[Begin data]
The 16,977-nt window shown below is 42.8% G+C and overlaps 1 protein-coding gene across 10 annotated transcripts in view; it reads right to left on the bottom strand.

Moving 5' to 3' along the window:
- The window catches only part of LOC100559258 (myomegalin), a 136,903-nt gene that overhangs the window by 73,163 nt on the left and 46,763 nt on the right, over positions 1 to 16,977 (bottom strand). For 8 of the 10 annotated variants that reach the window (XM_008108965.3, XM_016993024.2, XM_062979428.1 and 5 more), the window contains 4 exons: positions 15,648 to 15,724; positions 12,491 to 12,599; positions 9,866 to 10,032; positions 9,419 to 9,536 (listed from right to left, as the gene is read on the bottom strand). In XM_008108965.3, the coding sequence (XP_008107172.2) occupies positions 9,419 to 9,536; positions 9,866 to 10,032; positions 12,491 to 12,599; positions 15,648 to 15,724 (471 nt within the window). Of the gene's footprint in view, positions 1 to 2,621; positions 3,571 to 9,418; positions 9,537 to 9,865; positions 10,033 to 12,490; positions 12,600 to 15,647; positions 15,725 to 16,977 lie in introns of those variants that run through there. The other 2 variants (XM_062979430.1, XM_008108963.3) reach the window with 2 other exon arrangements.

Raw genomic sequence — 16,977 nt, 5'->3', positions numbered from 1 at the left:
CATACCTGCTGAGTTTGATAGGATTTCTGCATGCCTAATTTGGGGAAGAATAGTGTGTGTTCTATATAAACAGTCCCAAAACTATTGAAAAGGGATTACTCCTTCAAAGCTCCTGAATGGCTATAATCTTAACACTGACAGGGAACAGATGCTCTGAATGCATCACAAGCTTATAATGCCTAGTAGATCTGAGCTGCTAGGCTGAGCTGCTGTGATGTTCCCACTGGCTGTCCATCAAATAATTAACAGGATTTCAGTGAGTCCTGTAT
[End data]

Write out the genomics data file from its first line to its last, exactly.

The 16,977-nt window shown below is 42.8% G+C and overlaps 1 protein-coding gene across 10 annotated transcripts in view; it reads right to left on the bottom strand.

Moving 5' to 3' along the window:
- The window catches only part of LOC100559258 (myomegalin), a 136,903-nt gene that overhangs the window by 73,163 nt on the left and 46,763 nt on the right, over positions 1 to 16,977 (bottom strand). For 8 of the 10 annotated variants that reach the window (XM_008108965.3, XM_016993024.2, XM_062979428.1 and 5 more), the window contains 4 exons: positions 15,648 to 15,724; positions 12,491 to 12,599; positions 9,866 to 10,032; positions 9,419 to 9,536 (listed from right to left, as the gene is read on the bottom strand). In XM_008108965.3, the coding sequence (XP_008107172.2) occupies positions 9,419 to 9,536; positions 9,866 to 10,032; positions 12,491 to 12,599; positions 15,648 to 15,724 (471 nt within the window). Of the gene's footprint in view, positions 1 to 2,621; positions 3,571 to 9,418; positions 9,537 to 9,865; positions 10,033 to 12,490; positions 12,600 to 15,647; positions 15,725 to 16,977 lie in introns of those variants that run through there. The other 2 variants (XM_062979430.1, XM_008108963.3) reach the window with 2 other exon arrangements.

Raw genomic sequence — 16,977 nt, 5'->3', positions numbered from 1 at the left:
CATACCTGCTGAGTTTGATAGGATTTCTGCATGCCTAATTTGGGGAAGAATAGTGTGTGTTCTATATAAACAGTCCCAAAACTATTGAAAAGGGATTACTCCTTCAAAGCTCCTGAATGGCTATAATCTTAACACTGACAGGGAACAGATGCTCTGAATGCATCACAAGCTTATAATGCCTAGTAGATCTGAGCTGCTAGGCTGAGCTGCTGTGATGTTCCCACTGGCTGTCCATCAAATAATTAACAGGATTTCAGTGAGTCCTGTAT